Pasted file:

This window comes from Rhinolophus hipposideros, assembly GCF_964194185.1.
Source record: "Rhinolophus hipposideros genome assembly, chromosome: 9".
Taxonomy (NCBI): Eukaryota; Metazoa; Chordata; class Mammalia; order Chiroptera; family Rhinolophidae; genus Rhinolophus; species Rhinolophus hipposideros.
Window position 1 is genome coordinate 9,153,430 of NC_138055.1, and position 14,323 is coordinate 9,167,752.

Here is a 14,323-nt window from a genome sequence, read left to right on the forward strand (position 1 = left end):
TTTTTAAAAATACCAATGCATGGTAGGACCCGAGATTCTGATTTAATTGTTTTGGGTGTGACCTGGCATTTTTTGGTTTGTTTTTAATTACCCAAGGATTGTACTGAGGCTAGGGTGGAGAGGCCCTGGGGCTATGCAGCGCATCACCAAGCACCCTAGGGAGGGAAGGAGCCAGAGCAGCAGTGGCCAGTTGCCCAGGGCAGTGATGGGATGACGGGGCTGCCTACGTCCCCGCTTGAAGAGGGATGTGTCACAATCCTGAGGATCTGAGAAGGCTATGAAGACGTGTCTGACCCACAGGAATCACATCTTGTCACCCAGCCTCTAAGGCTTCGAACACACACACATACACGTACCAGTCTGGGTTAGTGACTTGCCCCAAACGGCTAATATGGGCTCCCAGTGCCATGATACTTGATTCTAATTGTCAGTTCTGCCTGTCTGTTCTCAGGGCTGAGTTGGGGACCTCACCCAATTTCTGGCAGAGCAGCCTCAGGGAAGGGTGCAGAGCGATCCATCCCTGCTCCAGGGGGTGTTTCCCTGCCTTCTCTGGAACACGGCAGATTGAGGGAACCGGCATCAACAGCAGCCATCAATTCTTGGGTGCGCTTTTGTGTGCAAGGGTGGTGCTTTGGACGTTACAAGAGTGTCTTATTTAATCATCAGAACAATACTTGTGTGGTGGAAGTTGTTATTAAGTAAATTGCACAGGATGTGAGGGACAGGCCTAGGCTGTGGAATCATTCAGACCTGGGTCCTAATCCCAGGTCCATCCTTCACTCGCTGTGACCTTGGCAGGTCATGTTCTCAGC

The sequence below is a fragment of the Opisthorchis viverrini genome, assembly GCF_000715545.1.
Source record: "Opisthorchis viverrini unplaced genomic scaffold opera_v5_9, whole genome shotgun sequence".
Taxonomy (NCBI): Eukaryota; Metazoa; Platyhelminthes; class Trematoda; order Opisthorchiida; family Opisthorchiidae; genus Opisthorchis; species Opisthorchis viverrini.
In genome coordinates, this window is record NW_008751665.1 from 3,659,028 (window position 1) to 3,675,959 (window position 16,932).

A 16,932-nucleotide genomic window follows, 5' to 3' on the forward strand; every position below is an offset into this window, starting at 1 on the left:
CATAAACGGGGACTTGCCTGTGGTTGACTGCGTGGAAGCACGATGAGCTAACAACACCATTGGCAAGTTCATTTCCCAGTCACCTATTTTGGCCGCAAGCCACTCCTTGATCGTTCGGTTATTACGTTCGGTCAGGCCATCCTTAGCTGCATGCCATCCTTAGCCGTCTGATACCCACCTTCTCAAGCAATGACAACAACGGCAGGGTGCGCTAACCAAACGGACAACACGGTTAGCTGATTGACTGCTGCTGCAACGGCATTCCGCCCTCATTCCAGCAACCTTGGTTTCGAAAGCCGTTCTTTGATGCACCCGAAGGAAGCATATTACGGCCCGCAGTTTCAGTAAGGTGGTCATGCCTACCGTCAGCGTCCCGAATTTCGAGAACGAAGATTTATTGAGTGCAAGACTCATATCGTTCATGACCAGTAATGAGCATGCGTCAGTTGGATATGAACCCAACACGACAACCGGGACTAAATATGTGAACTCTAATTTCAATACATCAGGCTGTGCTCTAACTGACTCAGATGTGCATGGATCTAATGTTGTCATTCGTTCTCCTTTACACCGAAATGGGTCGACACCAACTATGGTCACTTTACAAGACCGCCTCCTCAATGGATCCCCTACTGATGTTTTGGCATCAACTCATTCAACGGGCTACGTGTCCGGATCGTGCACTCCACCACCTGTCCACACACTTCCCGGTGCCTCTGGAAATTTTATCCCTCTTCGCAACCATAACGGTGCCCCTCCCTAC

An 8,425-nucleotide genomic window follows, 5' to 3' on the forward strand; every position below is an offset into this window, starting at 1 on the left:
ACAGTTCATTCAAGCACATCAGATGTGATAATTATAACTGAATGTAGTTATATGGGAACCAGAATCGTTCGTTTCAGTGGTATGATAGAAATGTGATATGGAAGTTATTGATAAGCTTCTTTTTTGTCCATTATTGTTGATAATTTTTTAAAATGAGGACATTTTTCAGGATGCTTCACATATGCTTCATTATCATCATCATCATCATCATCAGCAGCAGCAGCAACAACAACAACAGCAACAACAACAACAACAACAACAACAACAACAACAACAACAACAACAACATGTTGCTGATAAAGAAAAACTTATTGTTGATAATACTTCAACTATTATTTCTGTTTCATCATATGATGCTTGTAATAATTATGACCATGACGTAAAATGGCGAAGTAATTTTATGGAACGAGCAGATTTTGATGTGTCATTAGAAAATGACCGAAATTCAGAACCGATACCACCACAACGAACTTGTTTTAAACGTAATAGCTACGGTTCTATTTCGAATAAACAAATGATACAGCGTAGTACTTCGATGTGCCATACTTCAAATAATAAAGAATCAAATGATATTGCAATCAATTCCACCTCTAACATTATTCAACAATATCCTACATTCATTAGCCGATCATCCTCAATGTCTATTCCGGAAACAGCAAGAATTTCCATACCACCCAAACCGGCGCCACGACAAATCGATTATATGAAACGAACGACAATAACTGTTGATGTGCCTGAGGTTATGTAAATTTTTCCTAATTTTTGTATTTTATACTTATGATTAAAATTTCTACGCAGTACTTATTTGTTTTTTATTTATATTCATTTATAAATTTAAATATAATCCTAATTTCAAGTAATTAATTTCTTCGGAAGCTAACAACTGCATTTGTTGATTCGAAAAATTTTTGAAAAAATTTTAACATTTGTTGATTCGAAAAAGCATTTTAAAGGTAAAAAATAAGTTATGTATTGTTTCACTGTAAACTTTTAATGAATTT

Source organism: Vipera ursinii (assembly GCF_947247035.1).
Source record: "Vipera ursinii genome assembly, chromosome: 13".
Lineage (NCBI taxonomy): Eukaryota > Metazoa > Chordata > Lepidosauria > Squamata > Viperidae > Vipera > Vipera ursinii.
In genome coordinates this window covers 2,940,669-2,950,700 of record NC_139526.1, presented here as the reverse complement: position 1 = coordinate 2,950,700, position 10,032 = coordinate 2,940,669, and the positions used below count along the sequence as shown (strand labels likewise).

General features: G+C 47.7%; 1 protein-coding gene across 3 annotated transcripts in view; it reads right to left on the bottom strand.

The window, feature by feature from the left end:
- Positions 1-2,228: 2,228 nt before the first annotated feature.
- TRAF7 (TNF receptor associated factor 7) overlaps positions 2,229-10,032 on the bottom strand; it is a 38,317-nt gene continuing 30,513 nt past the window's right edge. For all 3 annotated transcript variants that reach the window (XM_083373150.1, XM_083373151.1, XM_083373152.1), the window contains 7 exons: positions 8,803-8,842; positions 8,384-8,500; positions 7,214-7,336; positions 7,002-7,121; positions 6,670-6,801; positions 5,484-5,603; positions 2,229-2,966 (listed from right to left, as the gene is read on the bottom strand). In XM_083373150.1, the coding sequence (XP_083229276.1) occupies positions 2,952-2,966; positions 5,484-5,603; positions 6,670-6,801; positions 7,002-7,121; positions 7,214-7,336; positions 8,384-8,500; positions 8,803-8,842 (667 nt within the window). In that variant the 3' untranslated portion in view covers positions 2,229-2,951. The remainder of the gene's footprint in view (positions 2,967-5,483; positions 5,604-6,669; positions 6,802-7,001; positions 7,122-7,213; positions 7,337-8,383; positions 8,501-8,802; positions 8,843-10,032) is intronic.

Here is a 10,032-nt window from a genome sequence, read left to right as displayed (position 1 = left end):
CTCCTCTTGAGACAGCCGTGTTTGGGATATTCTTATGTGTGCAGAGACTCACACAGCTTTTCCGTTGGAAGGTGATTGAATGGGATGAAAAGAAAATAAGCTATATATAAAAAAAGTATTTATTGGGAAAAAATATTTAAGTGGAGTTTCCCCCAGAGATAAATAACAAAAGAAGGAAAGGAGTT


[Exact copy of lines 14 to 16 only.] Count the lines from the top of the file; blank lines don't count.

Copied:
ACAGTTCATTCAAGCACATCAGATGTGATAATTATAACTGAATGTAGTTATATGGGAACCAGAATCGTTCGTTTCAGTGGTATGATAGAAATGTGATATGGAAGTTATTGATAAGCTTCTTTTTTGTCCATTATTGTTGATAATTTTTTAAAATGAGGACATTTTTCAGGATGCTTCACATATGCTTCATTATCATCATCATCATCATCATCAGCAGCAGCAGCAACAACAACAACAGCAACAACAACAACAACAACAACAACAACAACAACAACAACAACAACAACATGTTGCTGATAAAGAAAAACTTATTGTTGATAATACTTCAACTATTATTTCTGTTTCATCATATGATGCTTGTAATAATTATGACCATGACGTAAAATGGCGAAGTAATTTTATGGAACGAGCAGATTTTGATGTGTCATTAGAAAATGACCGAAATTCAGAACCGATACCACCACAACGAACTTGTTTTAAACGTAATAGCTACGGTTCTATTTCGAATAAACAAATGATACAGCGTAGTACTTCGATGTGCCATACTTCAAATAATAAAGAATCAAATGATATTGCAATCAATTCCACCTCTAACATTATTCAACAATATCCTACATTCATTAGCCGATCATCCTCAATGTCTATTCCGGAAACAGCAAGAATTTCCATACCACCCAAACCGGCGCCACGACAAATCGATTATATGAAACGAACGACAATAACTGTTGATGTGCCTGAGGTTATGTAAATTTTTCCTAATTTTTGTATTTTATACTTATGATTAAAATTTCTACGCAGTACTTATTTGTTTTTTATTTATATTCATTTATAAATTTAAATATAATCCTAATTTCAAGTAATTAATTTCTTCGGAAGCTAACAACTGCATTTGTTGATTCGAAAAATTTTTGAAAAAATTTTAACATTTGTTGATTCGAAAAAGCATTTTAAAGGTAAAAAATAAGTTATGTATTGTTTCACTGTAAACTTTTAATGAATTT

Source organism: Vipera ursinii (assembly GCF_947247035.1).
Source record: "Vipera ursinii genome assembly, chromosome: 13".